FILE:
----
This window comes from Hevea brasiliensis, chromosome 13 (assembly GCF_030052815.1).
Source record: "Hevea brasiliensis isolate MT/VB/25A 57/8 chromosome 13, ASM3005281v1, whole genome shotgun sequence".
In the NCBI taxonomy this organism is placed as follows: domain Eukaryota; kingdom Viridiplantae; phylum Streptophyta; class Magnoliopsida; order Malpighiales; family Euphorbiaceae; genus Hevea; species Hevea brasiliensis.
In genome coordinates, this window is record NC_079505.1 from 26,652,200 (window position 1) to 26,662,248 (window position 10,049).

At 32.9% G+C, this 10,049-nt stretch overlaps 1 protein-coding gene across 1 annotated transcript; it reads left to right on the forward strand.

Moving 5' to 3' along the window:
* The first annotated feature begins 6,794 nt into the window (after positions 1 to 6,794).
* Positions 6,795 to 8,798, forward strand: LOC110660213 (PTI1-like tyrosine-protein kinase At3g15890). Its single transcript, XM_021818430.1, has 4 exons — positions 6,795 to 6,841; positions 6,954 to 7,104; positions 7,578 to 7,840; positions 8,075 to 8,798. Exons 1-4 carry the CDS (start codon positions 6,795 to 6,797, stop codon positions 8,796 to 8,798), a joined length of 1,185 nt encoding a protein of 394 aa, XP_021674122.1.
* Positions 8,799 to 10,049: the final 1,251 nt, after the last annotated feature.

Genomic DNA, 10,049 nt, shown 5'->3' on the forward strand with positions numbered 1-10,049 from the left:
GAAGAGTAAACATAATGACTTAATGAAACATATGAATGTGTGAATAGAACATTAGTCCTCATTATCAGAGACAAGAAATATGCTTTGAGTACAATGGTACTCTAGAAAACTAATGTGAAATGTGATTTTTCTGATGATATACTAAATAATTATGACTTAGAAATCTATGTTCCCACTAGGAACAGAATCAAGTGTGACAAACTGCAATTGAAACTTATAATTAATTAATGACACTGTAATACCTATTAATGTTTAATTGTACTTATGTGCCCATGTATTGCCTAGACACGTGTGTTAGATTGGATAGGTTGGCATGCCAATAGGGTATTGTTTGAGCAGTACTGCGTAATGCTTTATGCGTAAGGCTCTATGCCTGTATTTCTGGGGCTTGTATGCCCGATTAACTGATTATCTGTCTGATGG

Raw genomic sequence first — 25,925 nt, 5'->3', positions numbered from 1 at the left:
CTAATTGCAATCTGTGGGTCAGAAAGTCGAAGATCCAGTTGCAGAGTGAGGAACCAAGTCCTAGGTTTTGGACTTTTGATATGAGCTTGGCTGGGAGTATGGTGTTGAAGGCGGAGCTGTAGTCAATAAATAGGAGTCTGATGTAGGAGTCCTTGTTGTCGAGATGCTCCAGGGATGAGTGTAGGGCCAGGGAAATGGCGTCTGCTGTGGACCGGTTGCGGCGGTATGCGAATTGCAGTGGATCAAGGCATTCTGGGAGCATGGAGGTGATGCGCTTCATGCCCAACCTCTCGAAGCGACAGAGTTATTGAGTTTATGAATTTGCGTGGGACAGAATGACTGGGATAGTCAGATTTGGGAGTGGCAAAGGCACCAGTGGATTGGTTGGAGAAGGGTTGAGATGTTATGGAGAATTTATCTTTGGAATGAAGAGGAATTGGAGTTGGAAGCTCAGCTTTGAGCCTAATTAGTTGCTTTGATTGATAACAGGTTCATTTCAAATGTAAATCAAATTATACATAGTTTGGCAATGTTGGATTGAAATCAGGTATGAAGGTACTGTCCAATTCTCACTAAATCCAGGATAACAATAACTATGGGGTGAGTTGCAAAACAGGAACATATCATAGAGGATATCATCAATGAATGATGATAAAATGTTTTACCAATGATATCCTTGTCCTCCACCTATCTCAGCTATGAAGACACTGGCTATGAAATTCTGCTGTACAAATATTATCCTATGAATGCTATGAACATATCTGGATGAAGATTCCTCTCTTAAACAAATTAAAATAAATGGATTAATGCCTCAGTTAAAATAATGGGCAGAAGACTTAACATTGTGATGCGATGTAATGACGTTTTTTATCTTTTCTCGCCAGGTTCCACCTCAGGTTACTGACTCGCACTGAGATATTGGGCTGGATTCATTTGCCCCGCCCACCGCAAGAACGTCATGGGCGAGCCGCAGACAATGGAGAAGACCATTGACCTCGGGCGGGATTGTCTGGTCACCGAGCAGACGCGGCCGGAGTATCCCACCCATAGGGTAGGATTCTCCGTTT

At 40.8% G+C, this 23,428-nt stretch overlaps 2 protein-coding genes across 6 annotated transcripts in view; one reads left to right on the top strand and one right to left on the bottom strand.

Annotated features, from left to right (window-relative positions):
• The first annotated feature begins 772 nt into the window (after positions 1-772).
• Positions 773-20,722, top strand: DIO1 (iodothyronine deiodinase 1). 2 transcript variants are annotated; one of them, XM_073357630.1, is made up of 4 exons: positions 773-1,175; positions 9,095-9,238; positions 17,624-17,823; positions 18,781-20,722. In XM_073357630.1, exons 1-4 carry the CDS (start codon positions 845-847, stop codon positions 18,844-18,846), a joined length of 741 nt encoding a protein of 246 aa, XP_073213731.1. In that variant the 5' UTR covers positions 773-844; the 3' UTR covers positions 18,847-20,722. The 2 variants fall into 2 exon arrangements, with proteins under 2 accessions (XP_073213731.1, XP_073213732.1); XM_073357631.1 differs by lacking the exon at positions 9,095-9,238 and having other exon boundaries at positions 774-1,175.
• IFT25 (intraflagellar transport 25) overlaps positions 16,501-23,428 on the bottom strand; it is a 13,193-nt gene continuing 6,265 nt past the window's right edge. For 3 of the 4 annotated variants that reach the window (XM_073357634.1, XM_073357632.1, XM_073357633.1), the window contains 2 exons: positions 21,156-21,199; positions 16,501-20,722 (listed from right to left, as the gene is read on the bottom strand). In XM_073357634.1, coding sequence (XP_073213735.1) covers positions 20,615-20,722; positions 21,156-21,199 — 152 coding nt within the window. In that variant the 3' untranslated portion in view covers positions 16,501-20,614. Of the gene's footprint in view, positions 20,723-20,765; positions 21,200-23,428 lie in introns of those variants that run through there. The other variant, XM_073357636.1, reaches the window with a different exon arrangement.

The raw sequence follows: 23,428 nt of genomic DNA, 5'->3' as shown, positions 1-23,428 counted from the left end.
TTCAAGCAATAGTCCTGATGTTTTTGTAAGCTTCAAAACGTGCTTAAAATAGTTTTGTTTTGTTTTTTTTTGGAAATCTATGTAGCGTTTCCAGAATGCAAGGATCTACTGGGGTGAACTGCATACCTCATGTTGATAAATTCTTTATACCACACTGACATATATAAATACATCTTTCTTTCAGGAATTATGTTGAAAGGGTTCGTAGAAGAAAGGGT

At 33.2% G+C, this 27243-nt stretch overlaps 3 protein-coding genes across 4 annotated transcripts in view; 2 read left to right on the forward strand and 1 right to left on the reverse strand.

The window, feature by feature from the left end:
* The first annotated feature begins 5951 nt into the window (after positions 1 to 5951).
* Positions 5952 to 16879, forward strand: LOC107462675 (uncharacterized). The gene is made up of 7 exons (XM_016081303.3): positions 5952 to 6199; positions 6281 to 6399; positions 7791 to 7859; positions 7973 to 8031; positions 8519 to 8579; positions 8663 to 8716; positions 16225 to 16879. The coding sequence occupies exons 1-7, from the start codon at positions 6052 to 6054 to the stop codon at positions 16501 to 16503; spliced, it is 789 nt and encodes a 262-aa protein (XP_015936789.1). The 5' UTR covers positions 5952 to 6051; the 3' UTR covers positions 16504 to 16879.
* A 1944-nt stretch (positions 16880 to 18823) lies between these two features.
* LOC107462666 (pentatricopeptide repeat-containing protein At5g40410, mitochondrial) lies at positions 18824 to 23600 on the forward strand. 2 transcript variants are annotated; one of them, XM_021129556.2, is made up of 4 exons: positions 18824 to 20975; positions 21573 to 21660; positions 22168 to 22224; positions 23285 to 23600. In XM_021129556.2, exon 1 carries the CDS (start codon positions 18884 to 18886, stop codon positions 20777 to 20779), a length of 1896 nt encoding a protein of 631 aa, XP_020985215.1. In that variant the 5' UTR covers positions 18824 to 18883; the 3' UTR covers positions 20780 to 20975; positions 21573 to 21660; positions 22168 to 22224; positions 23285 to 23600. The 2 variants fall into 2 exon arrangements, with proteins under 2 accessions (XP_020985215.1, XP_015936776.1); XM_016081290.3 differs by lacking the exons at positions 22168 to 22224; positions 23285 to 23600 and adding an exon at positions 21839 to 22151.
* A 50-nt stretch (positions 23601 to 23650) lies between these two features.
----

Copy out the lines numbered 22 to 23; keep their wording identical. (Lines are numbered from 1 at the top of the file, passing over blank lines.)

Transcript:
The window, feature by feature from the left end:
* The first annotated feature begins 5951 nt into the window (after positions 1 to 5951).